Residential road divides Loudon County, city

Hugh Willett

Early delays in the construction of Tennessee National may have set the stage for a battle over who must pay for a road built to help promote the Loudon County golf community.

Under the terms of a March 5, 2001, intergovernmental resolution, the city of Loudon and Loudon County agreed to build the $1.3 million Tennessee National Parkway off state highway 72, splitting the cost 70 percent and 30 percent, respectively.

“We paid for the road to encourage development,” said Loudon City Manager Lynn Mills.

The original agreement called for the city to pay $910,000 and the county to pay $390,000, Mills said.

By late 2001, however, original development partners John Thornton and The Hines Group were running behind schedule.

Fearing that the project would stall, leaving the county to pay for a road to nowhere, then-county commissioner Jerry Park proposed a motion on January 7, 2002, where the county would withdraw from the road project if construction on Tennessee National did not begin by July 1, 2002.

The motion passed the commission by a six-to-two vote.

The Thornton/Hines project never materialized and new partners under the Medalist Corp. were brought into the development in mid-2004.

“As you can see, the county is under no obligation to honor the 2001 resolution and the argument could be made that with the 2002 vote, it may not even be legal to pay the $390,000,” said former Loudon County commissioner Van Shaver.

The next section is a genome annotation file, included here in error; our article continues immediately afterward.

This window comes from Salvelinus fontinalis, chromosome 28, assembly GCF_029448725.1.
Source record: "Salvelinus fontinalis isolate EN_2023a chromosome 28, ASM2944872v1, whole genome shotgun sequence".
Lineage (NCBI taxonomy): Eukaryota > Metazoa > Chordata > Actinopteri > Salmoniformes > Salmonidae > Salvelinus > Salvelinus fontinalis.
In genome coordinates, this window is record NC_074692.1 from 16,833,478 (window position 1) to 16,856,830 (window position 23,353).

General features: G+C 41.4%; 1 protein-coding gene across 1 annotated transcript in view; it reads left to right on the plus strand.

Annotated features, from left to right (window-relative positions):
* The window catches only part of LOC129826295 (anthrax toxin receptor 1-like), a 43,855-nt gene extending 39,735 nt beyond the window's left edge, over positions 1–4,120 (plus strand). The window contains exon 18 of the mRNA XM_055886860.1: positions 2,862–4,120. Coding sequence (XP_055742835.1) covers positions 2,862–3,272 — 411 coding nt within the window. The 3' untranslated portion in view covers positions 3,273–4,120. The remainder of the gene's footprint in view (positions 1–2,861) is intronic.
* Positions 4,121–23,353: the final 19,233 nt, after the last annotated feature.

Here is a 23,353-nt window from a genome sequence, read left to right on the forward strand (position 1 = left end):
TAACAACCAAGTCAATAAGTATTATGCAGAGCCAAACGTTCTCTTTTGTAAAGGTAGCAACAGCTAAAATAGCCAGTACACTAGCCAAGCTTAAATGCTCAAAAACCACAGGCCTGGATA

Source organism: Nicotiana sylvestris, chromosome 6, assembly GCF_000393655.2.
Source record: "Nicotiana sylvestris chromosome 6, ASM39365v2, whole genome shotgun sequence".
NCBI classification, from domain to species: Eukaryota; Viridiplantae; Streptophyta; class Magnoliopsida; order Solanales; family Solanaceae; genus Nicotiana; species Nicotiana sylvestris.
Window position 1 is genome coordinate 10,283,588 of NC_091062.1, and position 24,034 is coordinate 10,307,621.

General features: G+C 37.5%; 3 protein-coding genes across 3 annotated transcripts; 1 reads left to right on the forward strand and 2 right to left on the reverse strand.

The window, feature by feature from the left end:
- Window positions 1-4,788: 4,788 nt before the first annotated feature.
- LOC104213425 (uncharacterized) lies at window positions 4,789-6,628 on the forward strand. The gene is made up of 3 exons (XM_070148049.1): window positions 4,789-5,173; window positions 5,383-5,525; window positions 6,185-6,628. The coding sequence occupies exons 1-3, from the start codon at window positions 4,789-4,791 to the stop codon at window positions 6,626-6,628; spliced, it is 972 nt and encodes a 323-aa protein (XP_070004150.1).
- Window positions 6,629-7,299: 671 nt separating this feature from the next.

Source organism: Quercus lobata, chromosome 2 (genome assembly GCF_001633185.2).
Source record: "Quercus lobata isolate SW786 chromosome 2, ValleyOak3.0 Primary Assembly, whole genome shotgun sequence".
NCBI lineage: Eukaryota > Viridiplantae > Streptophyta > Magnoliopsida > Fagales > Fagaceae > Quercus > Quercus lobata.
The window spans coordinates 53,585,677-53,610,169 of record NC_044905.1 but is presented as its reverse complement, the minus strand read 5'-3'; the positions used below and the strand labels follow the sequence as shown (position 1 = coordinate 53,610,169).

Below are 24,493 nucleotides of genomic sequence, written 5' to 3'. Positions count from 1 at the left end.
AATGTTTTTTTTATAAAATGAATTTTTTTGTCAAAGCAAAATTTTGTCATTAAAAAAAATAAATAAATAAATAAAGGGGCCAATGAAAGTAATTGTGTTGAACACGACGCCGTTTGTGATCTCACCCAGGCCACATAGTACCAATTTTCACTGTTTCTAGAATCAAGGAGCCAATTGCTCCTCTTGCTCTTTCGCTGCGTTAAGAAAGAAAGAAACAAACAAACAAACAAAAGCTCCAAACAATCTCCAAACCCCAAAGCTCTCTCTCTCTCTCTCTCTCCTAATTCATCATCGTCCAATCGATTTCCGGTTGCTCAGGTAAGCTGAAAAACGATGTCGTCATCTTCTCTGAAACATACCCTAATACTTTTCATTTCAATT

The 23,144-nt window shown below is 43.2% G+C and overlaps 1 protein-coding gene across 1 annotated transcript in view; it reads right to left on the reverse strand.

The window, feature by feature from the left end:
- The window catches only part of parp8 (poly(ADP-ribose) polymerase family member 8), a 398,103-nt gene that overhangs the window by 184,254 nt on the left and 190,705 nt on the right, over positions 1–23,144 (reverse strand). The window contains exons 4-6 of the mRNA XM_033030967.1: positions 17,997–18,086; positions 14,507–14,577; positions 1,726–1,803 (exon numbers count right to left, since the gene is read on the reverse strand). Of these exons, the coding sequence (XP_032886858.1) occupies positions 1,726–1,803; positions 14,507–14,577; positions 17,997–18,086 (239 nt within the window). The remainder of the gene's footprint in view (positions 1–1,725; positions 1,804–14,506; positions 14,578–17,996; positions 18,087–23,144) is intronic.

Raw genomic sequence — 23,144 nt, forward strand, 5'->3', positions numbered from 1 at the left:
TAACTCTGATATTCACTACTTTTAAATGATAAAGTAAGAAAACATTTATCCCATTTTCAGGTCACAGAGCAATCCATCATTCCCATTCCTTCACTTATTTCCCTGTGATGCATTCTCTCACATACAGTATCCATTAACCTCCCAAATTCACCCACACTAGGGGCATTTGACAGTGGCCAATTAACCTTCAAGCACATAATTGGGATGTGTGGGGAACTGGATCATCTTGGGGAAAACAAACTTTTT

The issue re-emerged early this year when the city of Loudon presented the county with the bill for $390,000. At a county commission meeting last week commissioners debated how to handle the issue.

“We decided to seek legal council as to what our obligations are in this case,” said Commissioner Don Miller.

Miller said the commission wants to make a decision that is both legally and morally correct.

Mills said this is the first the city has learned about the 2002 resolution to drop out of the project.

“As far as the city is concerned, we signed an intergovernmental agreement to build the road and it is our understanding that the agreement is still in effect,” Mills said.

The wording of the agreement required the approval of both parties before any changes could be made, Mills said.

“The agreement is not open to unilateral moves by either party,” he added.

The county has been under the impression since at least 2004 that it opted out of the agreement in 2002, Shaver said.

“The question came to us again in 2004 or 2005 at a workshop or commission meeting as to whether we wanted to participate in building the road,” Shaver said. “At that time we all agreed that the project was not something we wanted to be a part of.”

Any obligation the county might have toward the road would be based on increased property tax revenue, Shaver said. The development’s slow growth has limited tax revenue to the county, he added.

According to Mills, Tennessee National turned out to be a good project, “good for the city and the county,” although development has been hurt by the economic slowdown.

“I think they have 30 homes under construction; the golf course is open and we anticipate further growth,” Mills said.